Three women named to lead schools in Georgia Tech’s College of Design
Editor’s note: This is the first of four stories on the new leaders of Georgia Tech’s College of Design.
By David Pendered
The three women who this summer take office as chairs of three schools at Georgia Tech’s College of Design continue both a tradition of academic excellence and the growing role of women in fields that once had been the domains of men, according to the dean of the college.
“We were really excited to have these outstanding candidates – who just happen to be women,” said Steven French, dean and John Portman Chair of Georgia Tech’s College of Design, which oversees these three schools among others.
“All three have been in the field for some time,” French said. “All were full professors who had risen to administrative roles where they were. It’s not like they dropped in completely out of the blue.”
While noting the gender, race or ethnicity of incoming leaders may seem a throwback, events of recent times suggest otherwise. Advances that seemed entrenched have proved to have shallow roots.
Just last summer, Atlanta Fed President Raphael Bostic spoke of deep, systemic race-based inequities in the nation’s economic fabric. In 2016, then-President Trump cited a judge’s Mexican heritage in deriding the judge’s objectivity. Five years ago, Hillary Clinton reminded of the durability of the glass ceiling in presidential politics.
And there’s French’s own experience as an undergraduate.
“I enrolled at the University of Virginia in 1967, and women were not admitted until 1970, at the start of my senior year,” French said.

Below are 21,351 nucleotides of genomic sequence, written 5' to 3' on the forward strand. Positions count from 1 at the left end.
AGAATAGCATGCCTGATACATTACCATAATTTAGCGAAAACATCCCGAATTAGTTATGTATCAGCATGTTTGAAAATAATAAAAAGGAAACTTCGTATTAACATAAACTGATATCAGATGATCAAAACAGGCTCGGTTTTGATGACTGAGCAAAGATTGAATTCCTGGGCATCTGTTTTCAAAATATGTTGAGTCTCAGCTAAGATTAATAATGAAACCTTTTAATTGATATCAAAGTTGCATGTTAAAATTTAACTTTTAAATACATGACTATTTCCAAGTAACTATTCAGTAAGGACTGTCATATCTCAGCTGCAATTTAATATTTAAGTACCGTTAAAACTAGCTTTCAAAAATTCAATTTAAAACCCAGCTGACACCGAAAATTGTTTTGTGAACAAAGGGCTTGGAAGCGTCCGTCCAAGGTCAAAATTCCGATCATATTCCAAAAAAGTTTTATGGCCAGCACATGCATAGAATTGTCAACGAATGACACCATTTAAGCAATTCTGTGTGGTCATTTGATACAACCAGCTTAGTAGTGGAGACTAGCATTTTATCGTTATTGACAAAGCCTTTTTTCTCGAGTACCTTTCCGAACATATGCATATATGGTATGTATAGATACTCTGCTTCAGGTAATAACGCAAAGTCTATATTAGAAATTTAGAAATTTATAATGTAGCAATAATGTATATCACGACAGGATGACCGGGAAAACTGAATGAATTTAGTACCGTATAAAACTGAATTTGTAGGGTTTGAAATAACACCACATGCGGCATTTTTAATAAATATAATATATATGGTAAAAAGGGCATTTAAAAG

French said the three incoming chairs were attracted by the quality of students at Tech, as well as its capacity as a research institute. Tech is a juggernaut of funded research, economic development and other sponsored activities. Tech raised $1.05 billion in such funding in the fiscal year that ended June 30, 2019, according to the latest readily available report.
The new chairs, departments they will lead, previous positions and academic credentials are:
- Gulsah Akar, chair of the School of City and Regional Planning, effective July 1. Former professor and director of The Ohio State University’s Ph.D. program in City and Regional Planning. Doctorate in civil and environmental engineering from the University of Maryland.
- Ece Erdogmus, chair of the School of Building Construction, effective July 1. Former associate director of the Durham School of Architectural Engineering and Construction at the University of Nebraska. Doctorate in architectural engineering from Pennsylvania State University.
- EunSook Kwon, chair of the School of Industrial Design, effective Aug. 1. Former professor and director of the industrial design program in the Gerald D. Hines College of Architecture and Design at the University of Houston. Doctorate in arts education from The Ohio State University.
These incoming chairs will oversee three schools with a significant impact on daily life in metro Atlanta. A few examples include:
- The Atlanta BeltLine and Atlantic Station grew from research by students in the School of Regional Planning;
- New federal regulations on COVID-19 issues that will respond to President Biden’s executive order on worker health a safety, a mandate that includes the June 21 federal rule requiring healthcare employers to protect workers from exposure to COVID-19. These are monitored at the School of Building Construction with an eye toward establishing practices to comply;
- An exhibit at the Children’s Museum of Atlanta showcased the School of Industrial Design’s work in the areas of interactive design and user experience.
Note to readers: Read more about the three incoming chairs in stories that will appear in the coming weeks in SaportaReport.